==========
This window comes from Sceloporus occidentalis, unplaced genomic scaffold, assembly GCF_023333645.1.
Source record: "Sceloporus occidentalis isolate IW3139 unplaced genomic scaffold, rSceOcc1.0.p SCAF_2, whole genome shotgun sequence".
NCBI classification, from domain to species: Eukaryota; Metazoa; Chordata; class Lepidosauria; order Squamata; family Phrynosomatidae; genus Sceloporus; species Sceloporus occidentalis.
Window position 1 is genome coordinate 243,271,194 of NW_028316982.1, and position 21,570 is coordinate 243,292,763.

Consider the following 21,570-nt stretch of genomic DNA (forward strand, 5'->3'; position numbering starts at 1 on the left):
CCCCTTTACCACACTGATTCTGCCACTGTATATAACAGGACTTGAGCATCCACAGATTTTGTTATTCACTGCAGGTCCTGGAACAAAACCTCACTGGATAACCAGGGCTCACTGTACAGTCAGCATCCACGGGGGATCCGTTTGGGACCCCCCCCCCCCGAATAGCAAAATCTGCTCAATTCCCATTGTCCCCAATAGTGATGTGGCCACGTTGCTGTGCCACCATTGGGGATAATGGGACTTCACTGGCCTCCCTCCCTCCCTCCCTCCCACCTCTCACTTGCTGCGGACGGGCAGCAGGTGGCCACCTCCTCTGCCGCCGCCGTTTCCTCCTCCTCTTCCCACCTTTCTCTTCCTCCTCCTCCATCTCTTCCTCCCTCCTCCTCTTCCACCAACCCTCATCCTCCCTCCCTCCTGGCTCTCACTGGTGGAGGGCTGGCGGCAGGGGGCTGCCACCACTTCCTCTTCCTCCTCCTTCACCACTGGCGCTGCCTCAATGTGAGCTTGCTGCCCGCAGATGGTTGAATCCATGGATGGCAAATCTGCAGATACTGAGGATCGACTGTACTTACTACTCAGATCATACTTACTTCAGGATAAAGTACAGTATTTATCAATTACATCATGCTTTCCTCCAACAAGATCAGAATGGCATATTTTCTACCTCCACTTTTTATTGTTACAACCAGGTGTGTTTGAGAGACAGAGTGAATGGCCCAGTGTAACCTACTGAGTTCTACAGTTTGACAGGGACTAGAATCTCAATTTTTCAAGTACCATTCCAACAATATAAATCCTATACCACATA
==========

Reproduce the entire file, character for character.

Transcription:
This window comes from Sceloporus occidentalis, unplaced genomic scaffold, assembly GCF_023333645.1.
Source record: "Sceloporus occidentalis isolate IW3139 unplaced genomic scaffold, rSceOcc1.0.p SCAF_2, whole genome shotgun sequence".
NCBI classification, from domain to species: Eukaryota; Metazoa; Chordata; class Lepidosauria; order Squamata; family Phrynosomatidae; genus Sceloporus; species Sceloporus occidentalis.
Window position 1 is genome coordinate 243,271,194 of NW_028316982.1, and position 21,570 is coordinate 243,292,763.

Consider the following 21,570-nt stretch of genomic DNA (forward strand, 5'->3'; position numbering starts at 1 on the left):
CCCCTTTACCACACTGATTCTGCCACTGTATATAACAGGACTTGAGCATCCACAGATTTTGTTATTCACTGCAGGTCCTGGAACAAAACCTCACTGGATAACCAGGGCTCACTGTACAGTCAGCATCCACGGGGGATCCGTTTGGGACCCCCCCCCCCCGAATAGCAAAATCTGCTCAATTCCCATTGTCCCCAATAGTGATGTGGCCACGTTGCTGTGCCACCATTGGGGATAATGGGACTTCACTGGCCTCCCTCCCTCCCTCCCTCCCACCTCTCACTTGCTGCGGACGGGCAGCAGGTGGCCACCTCCTCTGCCGCCGCCGTTTCCTCCTCCTCTTCCCACCTTTCTCTTCCTCCTCCTCCATCTCTTCCTCCCTCCTCCTCTTCCACCAACCCTCATCCTCCCTCCCTCCTGGCTCTCACTGGTGGAGGGCTGGCGGCAGGGGGCTGCCACCACTTCCTCTTCCTCCTCCTTCACCACTGGCGCTGCCTCAATGTGAGCTTGCTGCCCGCAGATGGTTGAATCCATGGATGGCAAATCTGCAGATACTGAGGATCGACTGTACTTACTACTCAGATCATACTTACTTCAGGATAAAGTACAGTATTTATCAATTACATCATGCTTTCCTCCAACAAGATCAGAATGGCATATTTTCTACCTCCACTTTTTATTGTTACAACCAGGTGTGTTTGAGAGACAGAGTGAATGGCCCAGTGTAACCTACTGAGTTCTACAGTTTGACAGGGACTAGAATCTCAATTTTTCAAGTACCATTCCAACAATATAAATCCTATACCACATA